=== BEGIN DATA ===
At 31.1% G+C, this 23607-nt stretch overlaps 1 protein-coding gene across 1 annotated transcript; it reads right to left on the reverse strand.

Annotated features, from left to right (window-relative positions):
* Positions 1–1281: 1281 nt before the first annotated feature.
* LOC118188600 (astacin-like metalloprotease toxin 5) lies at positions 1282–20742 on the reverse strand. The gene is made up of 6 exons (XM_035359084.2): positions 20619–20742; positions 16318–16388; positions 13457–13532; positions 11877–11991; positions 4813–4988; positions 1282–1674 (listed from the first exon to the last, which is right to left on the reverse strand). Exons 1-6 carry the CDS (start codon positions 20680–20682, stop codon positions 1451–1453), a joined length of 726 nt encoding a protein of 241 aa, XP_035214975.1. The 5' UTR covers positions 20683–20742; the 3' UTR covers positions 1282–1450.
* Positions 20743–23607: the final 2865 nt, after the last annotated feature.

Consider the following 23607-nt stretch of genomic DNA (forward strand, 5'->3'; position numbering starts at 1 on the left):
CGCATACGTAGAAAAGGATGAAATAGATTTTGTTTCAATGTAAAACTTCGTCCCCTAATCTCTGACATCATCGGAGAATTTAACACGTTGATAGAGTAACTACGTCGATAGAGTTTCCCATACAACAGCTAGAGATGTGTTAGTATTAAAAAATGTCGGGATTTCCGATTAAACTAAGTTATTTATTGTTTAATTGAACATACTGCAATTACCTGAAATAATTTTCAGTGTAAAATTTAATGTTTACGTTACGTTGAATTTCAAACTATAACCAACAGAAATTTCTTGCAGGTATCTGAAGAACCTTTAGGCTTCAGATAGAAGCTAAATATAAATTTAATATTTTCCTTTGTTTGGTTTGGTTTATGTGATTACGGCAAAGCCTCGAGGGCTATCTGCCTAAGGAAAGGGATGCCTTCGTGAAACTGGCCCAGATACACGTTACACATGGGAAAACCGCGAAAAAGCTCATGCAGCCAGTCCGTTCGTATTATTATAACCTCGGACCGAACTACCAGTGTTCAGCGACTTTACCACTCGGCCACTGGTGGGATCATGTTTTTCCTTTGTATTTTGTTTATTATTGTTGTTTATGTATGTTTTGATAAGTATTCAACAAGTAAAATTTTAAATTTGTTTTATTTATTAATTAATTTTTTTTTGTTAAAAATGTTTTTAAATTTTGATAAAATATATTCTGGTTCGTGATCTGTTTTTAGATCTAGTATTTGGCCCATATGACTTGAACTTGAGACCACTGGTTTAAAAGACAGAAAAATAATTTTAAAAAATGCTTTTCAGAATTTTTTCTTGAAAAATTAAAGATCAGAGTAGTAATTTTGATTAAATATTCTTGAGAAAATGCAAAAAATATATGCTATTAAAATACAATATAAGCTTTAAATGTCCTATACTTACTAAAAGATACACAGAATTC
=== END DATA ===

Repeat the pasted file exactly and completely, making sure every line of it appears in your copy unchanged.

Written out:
At 31.1% G+C, this 23607-nt stretch overlaps 1 protein-coding gene across 1 annotated transcript; it reads right to left on the reverse strand.

Annotated features, from left to right (window-relative positions):
* Positions 1–1281: 1281 nt before the first annotated feature.
* LOC118188600 (astacin-like metalloprotease toxin 5) lies at positions 1282–20742 on the reverse strand. The gene is made up of 6 exons (XM_035359084.2): positions 20619–20742; positions 16318–16388; positions 13457–13532; positions 11877–11991; positions 4813–4988; positions 1282–1674 (listed from the first exon to the last, which is right to left on the reverse strand). Exons 1-6 carry the CDS (start codon positions 20680–20682, stop codon positions 1451–1453), a joined length of 726 nt encoding a protein of 241 aa, XP_035214975.1. The 5' UTR covers positions 20683–20742; the 3' UTR covers positions 1282–1450.
* Positions 20743–23607: the final 2865 nt, after the last annotated feature.

Consider the following 23607-nt stretch of genomic DNA (forward strand, 5'->3'; position numbering starts at 1 on the left):
CGCATACGTAGAAAAGGATGAAATAGATTTTGTTTCAATGTAAAACTTCGTCCCCTAATCTCTGACATCATCGGAGAATTTAACACGTTGATAGAGTAACTACGTCGATAGAGTTTCCCATACAACAGCTAGAGATGTGTTAGTATTAAAAAATGTCGGGATTTCCGATTAAACTAAGTTATTTATTGTTTAATTGAACATACTGCAATTACCTGAAATAATTTTCAGTGTAAAATTTAATGTTTACGTTACGTTGAATTTCAAACTATAACCAACAGAAATTTCTTGCAGGTATCTGAAGAACCTTTAGGCTTCAGATAGAAGCTAAATATAAATTTAATATTTTCCTTTGTTTGGTTTGGTTTATGTGATTACGGCAAAGCCTCGAGGGCTATCTGCCTAAGGAAAGGGATGCCTTCGTGAAACTGGCCCAGATACACGTTACACATGGGAAAACCGCGAAAAAGCTCATGCAGCCAGTCCGTTCGTATTATTATAACCTCGGACCGAACTACCAGTGTTCAGCGACTTTACCACTCGGCCACTGGTGGGATCATGTTTTTCCTTTGTATTTTGTTTATTATTGTTGTTTATGTATGTTTTGATAAGTATTCAACAAGTAAAATTTTAAATTTGTTTTATTTATTAATTAATTTTTTTTTGTTAAAAATGTTTTTAAATTTTGATAAAATATATTCTGGTTCGTGATCTGTTTTTAGATCTAGTATTTGGCCCATATGACTTGAACTTGAGACCACTGGTTTAAAAGACAGAAAAATAATTTTAAAAAATGCTTTTCAGAATTTTTTCTTGAAAAATTAAAGATCAGAGTAGTAATTTTGATTAAATATTCTTGAGAAAATGCAAAAAATATATGCTATTAAAATACAATATAAGCTTTAAATGTCCTATACTTACTAAAAGATACACAGAATTC